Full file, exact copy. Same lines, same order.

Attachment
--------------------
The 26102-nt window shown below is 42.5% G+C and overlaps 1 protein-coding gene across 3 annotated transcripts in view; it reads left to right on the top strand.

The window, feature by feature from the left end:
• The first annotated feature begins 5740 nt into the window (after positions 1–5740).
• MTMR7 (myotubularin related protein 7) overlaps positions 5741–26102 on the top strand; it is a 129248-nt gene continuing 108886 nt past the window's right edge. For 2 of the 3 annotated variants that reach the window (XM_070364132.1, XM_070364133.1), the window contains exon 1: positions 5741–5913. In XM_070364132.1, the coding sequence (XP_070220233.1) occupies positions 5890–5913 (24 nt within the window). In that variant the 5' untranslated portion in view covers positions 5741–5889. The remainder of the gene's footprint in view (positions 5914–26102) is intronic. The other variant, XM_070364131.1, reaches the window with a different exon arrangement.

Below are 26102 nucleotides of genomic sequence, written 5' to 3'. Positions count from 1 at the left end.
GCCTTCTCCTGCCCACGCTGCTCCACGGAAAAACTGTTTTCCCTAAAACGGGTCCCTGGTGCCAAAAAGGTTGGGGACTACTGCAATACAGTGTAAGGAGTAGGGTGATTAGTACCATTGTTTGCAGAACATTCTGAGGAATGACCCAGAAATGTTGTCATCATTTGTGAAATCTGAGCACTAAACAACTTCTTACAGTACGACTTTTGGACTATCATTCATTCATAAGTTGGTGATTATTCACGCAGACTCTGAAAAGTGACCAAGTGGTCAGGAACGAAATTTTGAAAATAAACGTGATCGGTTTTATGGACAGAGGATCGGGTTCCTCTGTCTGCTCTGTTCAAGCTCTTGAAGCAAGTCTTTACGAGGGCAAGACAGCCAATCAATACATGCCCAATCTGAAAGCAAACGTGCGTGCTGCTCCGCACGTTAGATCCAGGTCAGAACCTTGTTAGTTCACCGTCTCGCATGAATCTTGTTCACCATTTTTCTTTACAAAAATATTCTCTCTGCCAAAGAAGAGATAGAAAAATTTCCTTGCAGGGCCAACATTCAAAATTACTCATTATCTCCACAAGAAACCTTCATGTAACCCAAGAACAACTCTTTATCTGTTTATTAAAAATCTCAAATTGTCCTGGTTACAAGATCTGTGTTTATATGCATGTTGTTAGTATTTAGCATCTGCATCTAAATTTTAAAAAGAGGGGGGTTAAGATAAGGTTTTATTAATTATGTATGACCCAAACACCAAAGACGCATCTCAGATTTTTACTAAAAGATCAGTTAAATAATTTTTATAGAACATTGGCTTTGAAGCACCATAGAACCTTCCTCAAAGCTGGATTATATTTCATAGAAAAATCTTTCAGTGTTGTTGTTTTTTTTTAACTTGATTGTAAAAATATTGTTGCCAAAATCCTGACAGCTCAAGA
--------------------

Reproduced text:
The 26102-nt window shown below is 42.5% G+C and overlaps 1 protein-coding gene across 3 annotated transcripts in view; it reads left to right on the top strand.

The window, feature by feature from the left end:
• The first annotated feature begins 5740 nt into the window (after positions 1–5740).
• MTMR7 (myotubularin related protein 7) overlaps positions 5741–26102 on the top strand; it is a 129248-nt gene continuing 108886 nt past the window's right edge. For 2 of the 3 annotated variants that reach the window (XM_070364132.1, XM_070364133.1), the window contains exon 1: positions 5741–5913. In XM_070364132.1, the coding sequence (XP_070220233.1) occupies positions 5890–5913 (24 nt within the window). In that variant the 5' untranslated portion in view covers positions 5741–5889. The remainder of the gene's footprint in view (positions 5914–26102) is intronic. The other variant, XM_070364131.1, reaches the window with a different exon arrangement.

Below are 26102 nucleotides of genomic sequence, written 5' to 3'. Positions count from 1 at the left end.
GCCTTCTCCTGCCCACGCTGCTCCACGGAAAAACTGTTTTCCCTAAAACGGGTCCCTGGTGCCAAAAAGGTTGGGGACTACTGCAATACAGTGTAAGGAGTAGGGTGATTAGTACCATTGTTTGCAGAACATTCTGAGGAATGACCCAGAAATGTTGTCATCATTTGTGAAATCTGAGCACTAAACAACTTCTTACAGTACGACTTTTGGACTATCATTCATTCATAAGTTGGTGATTATTCACGCAGACTCTGAAAAGTGACCAAGTGGTCAGGAACGAAATTTTGAAAATAAACGTGATCGGTTTTATGGACAGAGGATCGGGTTCCTCTGTCTGCTCTGTTCAAGCTCTTGAAGCAAGTCTTTACGAGGGCAAGACAGCCAATCAATACATGCCCAATCTGAAAGCAAACGTGCGTGCTGCTCCGCACGTTAGATCCAGGTCAGAACCTTGTTAGTTCACCGTCTCGCATGAATCTTGTTCACCATTTTTCTTTACAAAAATATTCTCTCTGCCAAAGAAGAGATAGAAAAATTTCCTTGCAGGGCCAACATTCAAAATTACTCATTATCTCCACAAGAAACCTTCATGTAACCCAAGAACAACTCTTTATCTGTTTATTAAAAATCTCAAATTGTCCTGGTTACAAGATCTGTGTTTATATGCATGTTGTTAGTATTTAGCATCTGCATCTAAATTTTAAAAAGAGGGGGGTTAAGATAAGGTTTTATTAATTATGTATGACCCAAACACCAAAGACGCATCTCAGATTTTTACTAAAAGATCAGTTAAATAATTTTTATAGAACATTGGCTTTGAAGCACCATAGAACCTTCCTCAAAGCTGGATTATATTTCATAGAAAAATCTTTCAGTGTTGTTGTTTTTTTTTAACTTGATTGTAAAAATATTGTTGCCAAAATCCTGACAGCTCAAGA